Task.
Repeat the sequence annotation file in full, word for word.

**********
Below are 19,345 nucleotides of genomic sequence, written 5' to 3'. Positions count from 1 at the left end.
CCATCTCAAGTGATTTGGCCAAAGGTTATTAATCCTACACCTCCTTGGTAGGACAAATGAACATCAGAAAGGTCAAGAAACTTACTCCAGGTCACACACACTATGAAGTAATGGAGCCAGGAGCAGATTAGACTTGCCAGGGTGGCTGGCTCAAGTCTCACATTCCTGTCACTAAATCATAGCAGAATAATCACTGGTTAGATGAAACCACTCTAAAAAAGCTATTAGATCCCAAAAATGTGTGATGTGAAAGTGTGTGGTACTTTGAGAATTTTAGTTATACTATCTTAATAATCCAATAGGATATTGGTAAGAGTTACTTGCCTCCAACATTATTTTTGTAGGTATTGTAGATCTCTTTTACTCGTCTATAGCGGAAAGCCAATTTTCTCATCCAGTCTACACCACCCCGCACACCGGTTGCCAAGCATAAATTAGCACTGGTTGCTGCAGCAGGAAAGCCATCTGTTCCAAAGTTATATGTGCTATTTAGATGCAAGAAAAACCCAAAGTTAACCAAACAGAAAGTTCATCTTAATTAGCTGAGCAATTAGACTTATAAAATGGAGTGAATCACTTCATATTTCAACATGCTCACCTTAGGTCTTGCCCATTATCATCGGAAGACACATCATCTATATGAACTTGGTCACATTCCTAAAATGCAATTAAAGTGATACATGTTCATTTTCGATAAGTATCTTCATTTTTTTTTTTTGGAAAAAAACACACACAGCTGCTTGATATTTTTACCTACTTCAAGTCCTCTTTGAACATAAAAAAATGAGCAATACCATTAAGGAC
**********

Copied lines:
Below are 19,345 nucleotides of genomic sequence, written 5' to 3'. Positions count from 1 at the left end.
CCATCTCAAGTGATTTGGCCAAAGGTTATTAATCCTACACCTCCTTGGTAGGACAAATGAACATCAGAAAGGTCAAGAAACTTACTCCAGGTCACACACACTATGAAGTAATGGAGCCAGGAGCAGATTAGACTTGCCAGGGTGGCTGGCTCAAGTCTCACATTCCTGTCACTAAATCATAGCAGAATAATCACTGGTTAGATGAAACCACTCTAAAAAAGCTATTAGATCCCAAAAATGTGTGATGTGAAAGTGTGTGGTACTTTGAGAATTTTAGTTATACTATCTTAATAATCCAATAGGATATTGGTAAGAGTTACTTGCCTCCAACATTATTTTTGTAGGTATTGTAGATCTCTTTTACTCGTCTATAGCGGAAAGCCAATTTTCTCATCCAGTCTACACCACCCCGCACACCGGTTGCCAAGCATAAATTAGCACTGGTTGCTGCAGCAGGAAAGCCATCTGTTCCAAAGTTATATGTGCTATTTAGATGCAAGAAAAACCCAAAGTTAACCAAACAGAAAGTTCATCTTAATTAGCTGAGCAATTAGACTTATAAAATGGAGTGAATCACTTCATATTTCAACATGCTCACCTTAGGTCTTGCCCATTATCATCGGAAGACACATCATCTATATGAACTTGGTCACATTCCTAAAATGCAATTAAAGTGATACATGTTCATTTTCGATAAGTATCTTCATTTTTTTTTTTTGGAAAAAAACACACACAGCTGCTTGATATTTTTACCTACTTCAAGTCCTCTTTGAACATAAAAAAATGAGCAATACCATTAAGGAC